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Deferred Sale of Marital Home For the Best Intest of the Child - Rhode Island Divorce Law
By: david slepkow, Fri Sep 18th, 2009
Can the Rhode Island Family Court defer a sale of the marital home for the child/children in a divorce case?
If one of the parties requests a deferred sale of the home in a Rhode Island( RI) divorce, then the court must determine whether or not it is economically feasible for the person who is living in the home to pay the mortgage, liens, taxes and insurance on the home until the home is sold. In making that determination the court will look at the income of the resident parent, any alimony the parent receives, child support and other source of income to make those payments. The intent of this law is to prevent foreclosures, uninsured property, and deterioration of the marital home as a result of a divorce and to protect the parents' equity in the house. R.I.G.L. 15-5-16
After the divorce court determines that it is "economically feasible" for the parent to remain in the house with the minor child, the court will consider whether it is in the best interests of the minor child or children to live in the house. The court will use its discretion in making this determination.
In most cases where there are children and the custodial parent can afford the marital home, the court will exercise its discretion and allow the children to remain in the house for a period of time, which may be until the youngest turns 18 years old and graduates from high school.
In the event that the court defers the sale of the house in a divorce, the Rhode Island Family Court will usually determine the equity in the house. The court will determine the equitable share of the person leaving the marital domicile. In many cases, if the parties cannot agree to the fair market value of the real estate then the parties will need to hire real estate appraisers. The court will hear testimony from the appraisers and determine the fair market value of the home. In some cases the parties agree to use the same real estate appraiser. Please note that in the vast majority of cases, these matters are settled out of court prior to any trial or hearing.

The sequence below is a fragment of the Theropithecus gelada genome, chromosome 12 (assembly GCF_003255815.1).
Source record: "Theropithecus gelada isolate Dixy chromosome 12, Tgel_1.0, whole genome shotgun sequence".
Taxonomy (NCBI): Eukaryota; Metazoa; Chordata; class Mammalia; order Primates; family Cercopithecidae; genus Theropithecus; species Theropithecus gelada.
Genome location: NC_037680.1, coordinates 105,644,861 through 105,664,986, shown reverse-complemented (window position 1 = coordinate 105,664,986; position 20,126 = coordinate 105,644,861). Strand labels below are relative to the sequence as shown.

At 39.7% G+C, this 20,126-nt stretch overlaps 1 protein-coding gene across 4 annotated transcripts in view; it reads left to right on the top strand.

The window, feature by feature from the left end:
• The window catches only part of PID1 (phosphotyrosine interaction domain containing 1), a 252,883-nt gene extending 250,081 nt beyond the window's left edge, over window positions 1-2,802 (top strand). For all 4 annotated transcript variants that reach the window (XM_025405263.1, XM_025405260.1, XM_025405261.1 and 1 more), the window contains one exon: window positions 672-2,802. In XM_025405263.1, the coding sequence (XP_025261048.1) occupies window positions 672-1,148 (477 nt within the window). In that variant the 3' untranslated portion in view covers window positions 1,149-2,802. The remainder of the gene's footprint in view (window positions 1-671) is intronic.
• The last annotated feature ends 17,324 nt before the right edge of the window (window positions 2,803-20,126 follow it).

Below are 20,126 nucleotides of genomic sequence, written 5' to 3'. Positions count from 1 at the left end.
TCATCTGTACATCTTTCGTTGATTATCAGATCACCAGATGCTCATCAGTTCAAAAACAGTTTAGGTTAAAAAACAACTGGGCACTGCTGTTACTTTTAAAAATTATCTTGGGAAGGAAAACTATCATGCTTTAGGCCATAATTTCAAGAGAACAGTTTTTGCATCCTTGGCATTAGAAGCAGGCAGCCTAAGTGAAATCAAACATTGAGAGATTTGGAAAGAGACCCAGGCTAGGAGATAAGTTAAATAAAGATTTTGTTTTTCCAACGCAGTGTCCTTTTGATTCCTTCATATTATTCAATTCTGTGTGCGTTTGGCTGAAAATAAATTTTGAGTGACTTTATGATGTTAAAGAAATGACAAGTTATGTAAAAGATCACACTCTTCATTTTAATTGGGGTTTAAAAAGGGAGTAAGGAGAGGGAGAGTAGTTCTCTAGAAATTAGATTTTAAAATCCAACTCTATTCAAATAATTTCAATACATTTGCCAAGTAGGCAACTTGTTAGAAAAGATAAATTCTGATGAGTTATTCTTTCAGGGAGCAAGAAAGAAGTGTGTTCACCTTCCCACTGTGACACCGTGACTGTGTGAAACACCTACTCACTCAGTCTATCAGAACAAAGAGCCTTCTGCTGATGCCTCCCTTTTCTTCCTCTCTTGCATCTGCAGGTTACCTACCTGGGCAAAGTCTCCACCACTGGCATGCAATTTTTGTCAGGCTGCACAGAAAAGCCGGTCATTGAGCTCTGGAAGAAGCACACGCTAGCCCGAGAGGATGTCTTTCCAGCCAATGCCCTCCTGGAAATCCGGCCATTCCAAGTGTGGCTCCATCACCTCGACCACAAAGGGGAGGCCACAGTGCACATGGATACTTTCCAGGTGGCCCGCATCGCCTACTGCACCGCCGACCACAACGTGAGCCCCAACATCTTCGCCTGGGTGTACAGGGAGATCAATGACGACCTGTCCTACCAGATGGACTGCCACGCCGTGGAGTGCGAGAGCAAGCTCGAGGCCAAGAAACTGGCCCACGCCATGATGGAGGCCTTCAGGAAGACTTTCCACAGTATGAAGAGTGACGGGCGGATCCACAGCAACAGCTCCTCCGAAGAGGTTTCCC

After the period of deferment the house must be sold and the parent who is out of the house will be paid his or her equitable share at that time. The court will usually order a mortgage to protect the person who is owed money for their equitable share. The court may also award interest on the mortgage. If the court orders a deferred sale of the house, it can be modified or terminated at the discretion of the court. If the party living in the house with the children remarries or there is a substantial change of circumstances in the economic status of the person living in the house, then the property may be ordered sold.
In many cases when the custodial parent can afford an increased mortgage payment, the parties will settle with the custodial parent refinancing and buying out the noncustodial parents equitable share of the equity in the house. At that refinance, the non custodial parent receives cash and typically deeds over his/her interest in the house to the custodial parent.